When consumers are unable to fix their devices quickly and cheaply, they’re more likely to buy new ones, and that has consequences for the planet. A significant fraction of the carbon emissions associated with the devices we own — 81 percent in the case of Apple’s new iPhone 13 — occur during manufacturing. Replacing our stuff before we need to causes those emissions, as well as the pollution, natural resource use, and land degradation associated with extracting and refining raw materials, to multiply. In the case of consumer electronics, it also leads to more toxic e-waste.

Now, I’m sure that Microsoft is also well aware that there’s a new sheriff in town at the Federal Trade Commission – newly-installed chair Lina Khan. Both the FTC and the Biden administration have declared their support for the right to repair. And in fact, support for the agency’s leadership broadly supports the new policy, with all five commissioners voting unanimously in July to issue a statement supporting the FTC’s new right to repair enforcement policy, as I discussed in this earlier post, FTC Votes 5-0 to Crack Down on Companies For Thwarting Right to Repair.

Now, although I applaud Microsoft’s volte face on the right to repair, I’m not unduly credulous and I’m certainly well aware that it’s necessary not to be seduced by the sweet nothings of corporate public relations.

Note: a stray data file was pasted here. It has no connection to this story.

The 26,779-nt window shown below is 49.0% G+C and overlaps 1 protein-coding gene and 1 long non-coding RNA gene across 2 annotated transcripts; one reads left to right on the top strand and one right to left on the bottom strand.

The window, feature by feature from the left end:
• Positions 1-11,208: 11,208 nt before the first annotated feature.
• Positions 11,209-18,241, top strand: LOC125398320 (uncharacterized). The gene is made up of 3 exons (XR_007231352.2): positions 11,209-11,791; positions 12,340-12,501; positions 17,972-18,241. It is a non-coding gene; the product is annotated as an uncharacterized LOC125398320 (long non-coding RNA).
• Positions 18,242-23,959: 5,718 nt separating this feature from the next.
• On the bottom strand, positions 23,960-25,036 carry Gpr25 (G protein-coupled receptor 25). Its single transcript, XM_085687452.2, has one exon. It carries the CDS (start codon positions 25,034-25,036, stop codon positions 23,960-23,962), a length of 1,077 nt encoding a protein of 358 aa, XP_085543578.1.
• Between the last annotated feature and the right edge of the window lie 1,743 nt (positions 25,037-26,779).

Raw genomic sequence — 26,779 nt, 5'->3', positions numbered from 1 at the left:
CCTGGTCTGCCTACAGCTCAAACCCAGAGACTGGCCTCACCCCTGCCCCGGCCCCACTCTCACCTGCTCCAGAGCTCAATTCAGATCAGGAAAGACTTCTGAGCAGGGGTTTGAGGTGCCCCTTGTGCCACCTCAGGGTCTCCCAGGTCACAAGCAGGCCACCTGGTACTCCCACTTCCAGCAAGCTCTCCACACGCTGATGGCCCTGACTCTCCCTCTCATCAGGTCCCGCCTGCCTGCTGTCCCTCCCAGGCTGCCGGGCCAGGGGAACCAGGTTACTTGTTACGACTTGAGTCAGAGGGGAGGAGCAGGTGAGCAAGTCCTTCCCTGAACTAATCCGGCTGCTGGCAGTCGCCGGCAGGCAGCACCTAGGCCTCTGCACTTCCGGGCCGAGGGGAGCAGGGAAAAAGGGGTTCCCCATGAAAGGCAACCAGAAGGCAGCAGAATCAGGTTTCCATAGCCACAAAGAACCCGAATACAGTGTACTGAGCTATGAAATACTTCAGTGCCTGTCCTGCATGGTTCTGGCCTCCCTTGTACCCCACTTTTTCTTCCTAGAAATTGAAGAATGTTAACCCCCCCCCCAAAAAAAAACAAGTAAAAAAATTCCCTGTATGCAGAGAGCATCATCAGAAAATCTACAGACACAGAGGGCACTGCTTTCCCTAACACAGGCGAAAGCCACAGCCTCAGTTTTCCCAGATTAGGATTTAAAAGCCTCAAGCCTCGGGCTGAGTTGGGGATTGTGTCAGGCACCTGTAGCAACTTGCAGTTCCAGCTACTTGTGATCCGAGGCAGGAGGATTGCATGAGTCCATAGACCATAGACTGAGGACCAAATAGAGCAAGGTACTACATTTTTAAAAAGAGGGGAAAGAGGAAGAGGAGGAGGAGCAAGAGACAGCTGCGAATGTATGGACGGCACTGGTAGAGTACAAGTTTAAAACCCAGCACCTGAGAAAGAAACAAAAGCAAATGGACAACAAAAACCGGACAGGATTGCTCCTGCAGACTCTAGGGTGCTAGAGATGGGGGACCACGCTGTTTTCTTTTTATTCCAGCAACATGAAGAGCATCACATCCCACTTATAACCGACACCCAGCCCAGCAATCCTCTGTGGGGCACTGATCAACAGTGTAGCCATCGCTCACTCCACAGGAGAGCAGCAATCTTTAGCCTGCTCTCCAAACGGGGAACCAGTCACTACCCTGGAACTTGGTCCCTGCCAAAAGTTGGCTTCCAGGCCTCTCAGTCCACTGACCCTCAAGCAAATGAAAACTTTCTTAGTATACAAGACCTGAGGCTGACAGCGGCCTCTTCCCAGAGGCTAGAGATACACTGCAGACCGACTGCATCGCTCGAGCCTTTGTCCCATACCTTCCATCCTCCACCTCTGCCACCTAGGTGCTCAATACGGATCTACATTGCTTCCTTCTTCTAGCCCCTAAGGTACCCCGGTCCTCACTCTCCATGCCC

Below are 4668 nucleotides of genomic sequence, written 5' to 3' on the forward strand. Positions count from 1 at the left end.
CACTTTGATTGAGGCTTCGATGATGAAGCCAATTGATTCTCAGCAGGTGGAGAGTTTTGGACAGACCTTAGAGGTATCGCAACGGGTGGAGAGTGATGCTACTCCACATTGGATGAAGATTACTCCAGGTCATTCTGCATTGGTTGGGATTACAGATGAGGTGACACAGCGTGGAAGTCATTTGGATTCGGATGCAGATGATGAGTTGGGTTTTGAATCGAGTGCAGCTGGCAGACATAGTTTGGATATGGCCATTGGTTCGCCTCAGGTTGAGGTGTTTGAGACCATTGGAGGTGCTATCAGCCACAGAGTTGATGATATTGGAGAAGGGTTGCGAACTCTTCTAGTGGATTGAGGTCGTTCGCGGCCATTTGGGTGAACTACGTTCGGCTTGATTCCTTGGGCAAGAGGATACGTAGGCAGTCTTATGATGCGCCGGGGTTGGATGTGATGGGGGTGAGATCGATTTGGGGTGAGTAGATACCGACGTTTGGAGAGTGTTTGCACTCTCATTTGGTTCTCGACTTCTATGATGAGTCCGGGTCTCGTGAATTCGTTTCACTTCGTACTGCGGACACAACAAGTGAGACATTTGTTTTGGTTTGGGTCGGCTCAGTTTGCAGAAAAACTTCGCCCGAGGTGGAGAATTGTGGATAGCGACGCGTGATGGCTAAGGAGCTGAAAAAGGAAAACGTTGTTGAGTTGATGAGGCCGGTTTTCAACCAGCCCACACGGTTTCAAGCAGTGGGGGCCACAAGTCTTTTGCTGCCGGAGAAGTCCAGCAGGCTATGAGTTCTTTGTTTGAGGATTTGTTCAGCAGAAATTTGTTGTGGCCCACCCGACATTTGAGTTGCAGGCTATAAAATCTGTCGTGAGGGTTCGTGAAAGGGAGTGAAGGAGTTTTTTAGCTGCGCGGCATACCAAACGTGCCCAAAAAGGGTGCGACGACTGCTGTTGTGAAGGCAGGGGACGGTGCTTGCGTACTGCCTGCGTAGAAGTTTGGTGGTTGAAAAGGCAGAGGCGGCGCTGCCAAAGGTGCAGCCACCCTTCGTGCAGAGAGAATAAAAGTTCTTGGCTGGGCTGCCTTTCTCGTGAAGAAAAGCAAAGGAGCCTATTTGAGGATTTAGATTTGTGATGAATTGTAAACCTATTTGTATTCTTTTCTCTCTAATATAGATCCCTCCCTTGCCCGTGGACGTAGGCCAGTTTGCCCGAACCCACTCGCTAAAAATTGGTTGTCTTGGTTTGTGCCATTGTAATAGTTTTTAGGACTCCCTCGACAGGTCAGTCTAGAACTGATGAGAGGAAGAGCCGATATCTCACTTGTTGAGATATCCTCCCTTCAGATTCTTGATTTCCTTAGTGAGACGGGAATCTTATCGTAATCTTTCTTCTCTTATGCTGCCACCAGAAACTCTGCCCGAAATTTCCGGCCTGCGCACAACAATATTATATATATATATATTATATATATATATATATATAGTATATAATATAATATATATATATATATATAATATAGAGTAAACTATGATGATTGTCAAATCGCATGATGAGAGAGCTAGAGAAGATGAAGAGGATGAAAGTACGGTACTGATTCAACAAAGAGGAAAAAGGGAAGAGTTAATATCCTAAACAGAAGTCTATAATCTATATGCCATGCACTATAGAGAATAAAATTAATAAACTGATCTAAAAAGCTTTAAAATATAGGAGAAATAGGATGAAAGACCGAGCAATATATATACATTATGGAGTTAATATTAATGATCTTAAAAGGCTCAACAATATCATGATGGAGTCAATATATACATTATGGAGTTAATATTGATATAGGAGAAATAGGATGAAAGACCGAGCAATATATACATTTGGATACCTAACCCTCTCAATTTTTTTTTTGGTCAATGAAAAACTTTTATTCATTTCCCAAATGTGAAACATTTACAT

Sheehan called the agreement between As You Sow and Microsoft a “step in the right direction,” adding that iFixit will be “closely watching” to see how Microsoft follows through and whether it changes its tune on right-to-repair legislation. Nathan Proctor, who heads the right-to-repair campaign at the nonprofit U.S. Public Research Interest Group, noted that Microsoft is still a member of lobbying groups that oppose right-to-repair bills, like the Entertainment Software Association.

“We really appreciate what they’re doing for this report, but if they show up to kill right-to-repair bills there’s still more work to be done,” Proctor said.

So, we shall see what we shall see.

The Evil Empire: Apple Doubles Down on Intransigence

Of, course, the same forces that inspired the Microsoft decision are also arrayed against Apple – which along with John Deere, remain the most intransigent opponents of the right to repair.

Not only has Apple not reconsidered its right to repair stance, it has recently implemented a policy regarding replacement of damaged displays on the new iPhone 13 range that effectively reiterates its opposition.

So if the FTC is looking for a test case for pressing its policy position on the right to repair, Apple presents a big fat target:

According to a recent Forbes piece, Apple Latest iPhone Repair Crackdown Goes Too Far: